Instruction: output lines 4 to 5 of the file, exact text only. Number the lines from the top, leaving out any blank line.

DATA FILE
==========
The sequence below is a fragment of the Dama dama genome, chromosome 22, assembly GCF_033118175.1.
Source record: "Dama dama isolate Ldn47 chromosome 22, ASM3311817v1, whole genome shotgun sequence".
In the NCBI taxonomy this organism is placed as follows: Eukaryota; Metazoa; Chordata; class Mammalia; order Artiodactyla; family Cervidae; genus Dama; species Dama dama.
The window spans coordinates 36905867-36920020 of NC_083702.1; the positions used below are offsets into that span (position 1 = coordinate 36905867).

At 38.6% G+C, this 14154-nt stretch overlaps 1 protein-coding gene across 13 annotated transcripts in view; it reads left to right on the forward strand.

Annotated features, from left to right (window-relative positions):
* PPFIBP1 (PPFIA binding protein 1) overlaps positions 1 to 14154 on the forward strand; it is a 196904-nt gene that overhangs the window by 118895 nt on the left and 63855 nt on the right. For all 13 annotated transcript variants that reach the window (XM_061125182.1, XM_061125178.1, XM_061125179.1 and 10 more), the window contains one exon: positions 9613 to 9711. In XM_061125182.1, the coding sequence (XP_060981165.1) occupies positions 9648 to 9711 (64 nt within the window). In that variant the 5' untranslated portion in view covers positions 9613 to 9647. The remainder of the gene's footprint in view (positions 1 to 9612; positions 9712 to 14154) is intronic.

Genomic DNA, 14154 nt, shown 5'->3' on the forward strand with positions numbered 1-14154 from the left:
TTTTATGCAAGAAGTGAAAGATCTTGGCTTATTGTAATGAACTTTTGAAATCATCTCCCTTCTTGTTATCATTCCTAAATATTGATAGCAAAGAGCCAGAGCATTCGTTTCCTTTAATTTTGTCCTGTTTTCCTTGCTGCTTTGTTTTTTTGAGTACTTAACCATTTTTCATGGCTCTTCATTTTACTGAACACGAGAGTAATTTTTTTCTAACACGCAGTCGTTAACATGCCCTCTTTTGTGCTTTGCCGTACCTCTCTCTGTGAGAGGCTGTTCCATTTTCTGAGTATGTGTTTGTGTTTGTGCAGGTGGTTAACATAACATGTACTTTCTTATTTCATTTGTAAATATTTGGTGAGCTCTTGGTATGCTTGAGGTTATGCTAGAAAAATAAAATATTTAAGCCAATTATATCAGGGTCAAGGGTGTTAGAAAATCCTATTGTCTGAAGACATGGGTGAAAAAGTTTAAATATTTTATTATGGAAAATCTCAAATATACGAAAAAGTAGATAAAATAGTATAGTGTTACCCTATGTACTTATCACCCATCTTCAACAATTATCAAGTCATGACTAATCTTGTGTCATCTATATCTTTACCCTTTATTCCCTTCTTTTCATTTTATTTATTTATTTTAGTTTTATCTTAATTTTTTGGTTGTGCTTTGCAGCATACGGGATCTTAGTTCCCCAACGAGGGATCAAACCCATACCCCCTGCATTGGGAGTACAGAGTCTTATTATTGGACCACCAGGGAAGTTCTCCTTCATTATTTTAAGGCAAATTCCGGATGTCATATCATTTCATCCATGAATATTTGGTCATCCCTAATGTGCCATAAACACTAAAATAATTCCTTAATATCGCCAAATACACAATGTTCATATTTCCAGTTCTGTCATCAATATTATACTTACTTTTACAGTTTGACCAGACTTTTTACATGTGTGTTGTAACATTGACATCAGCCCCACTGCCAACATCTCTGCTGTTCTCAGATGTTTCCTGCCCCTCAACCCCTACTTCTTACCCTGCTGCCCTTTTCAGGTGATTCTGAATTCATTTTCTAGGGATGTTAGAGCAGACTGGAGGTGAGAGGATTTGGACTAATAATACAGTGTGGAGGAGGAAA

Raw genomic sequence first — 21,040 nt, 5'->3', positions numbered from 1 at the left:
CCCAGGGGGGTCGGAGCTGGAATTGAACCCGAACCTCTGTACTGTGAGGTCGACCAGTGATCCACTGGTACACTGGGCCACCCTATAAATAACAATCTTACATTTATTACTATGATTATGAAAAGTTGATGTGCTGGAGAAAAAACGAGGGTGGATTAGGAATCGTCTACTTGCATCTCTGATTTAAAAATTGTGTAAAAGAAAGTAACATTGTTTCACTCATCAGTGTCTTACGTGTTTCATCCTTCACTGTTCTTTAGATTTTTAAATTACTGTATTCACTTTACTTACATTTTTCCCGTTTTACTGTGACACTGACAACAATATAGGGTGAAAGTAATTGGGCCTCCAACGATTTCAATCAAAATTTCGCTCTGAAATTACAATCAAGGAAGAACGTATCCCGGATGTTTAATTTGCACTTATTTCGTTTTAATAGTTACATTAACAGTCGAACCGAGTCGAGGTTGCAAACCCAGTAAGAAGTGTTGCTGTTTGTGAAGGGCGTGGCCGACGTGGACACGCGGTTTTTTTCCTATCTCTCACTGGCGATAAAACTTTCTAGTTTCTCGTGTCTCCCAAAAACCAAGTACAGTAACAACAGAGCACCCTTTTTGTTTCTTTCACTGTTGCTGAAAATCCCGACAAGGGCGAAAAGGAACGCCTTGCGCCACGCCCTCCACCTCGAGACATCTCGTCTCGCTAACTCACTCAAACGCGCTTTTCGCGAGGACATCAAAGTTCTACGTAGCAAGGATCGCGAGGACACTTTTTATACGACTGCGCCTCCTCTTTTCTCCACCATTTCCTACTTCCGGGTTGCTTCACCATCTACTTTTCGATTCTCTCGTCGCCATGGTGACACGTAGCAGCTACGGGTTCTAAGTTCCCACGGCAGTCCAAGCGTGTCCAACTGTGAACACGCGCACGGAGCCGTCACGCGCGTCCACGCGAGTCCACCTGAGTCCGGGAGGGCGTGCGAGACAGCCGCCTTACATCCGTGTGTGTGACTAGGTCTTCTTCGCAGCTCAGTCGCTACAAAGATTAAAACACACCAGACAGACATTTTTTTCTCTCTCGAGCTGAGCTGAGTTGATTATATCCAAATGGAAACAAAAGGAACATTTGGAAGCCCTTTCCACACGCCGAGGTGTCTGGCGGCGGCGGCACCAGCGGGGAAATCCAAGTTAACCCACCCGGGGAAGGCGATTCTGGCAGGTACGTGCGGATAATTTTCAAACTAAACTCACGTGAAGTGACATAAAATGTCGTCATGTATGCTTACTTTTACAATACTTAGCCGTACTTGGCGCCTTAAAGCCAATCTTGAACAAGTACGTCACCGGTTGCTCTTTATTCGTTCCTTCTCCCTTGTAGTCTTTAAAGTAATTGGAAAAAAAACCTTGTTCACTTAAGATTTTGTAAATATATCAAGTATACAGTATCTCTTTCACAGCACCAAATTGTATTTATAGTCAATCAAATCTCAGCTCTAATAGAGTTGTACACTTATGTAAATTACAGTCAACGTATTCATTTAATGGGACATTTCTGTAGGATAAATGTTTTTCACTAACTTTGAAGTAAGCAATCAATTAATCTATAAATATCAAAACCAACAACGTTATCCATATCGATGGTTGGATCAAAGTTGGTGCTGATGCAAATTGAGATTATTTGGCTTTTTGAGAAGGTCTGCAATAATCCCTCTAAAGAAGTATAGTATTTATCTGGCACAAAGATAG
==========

The window spans coordinates 36905867-36920020 of NC_083702.1; the positions used below are offsets into that span (position 1 = coordinate 36905867).

At 38.6% G+C, this 14154-nt stretch overlaps 1 protein-coding gene across 13 annotated transcripts in view; it reads left to right on the forward strand.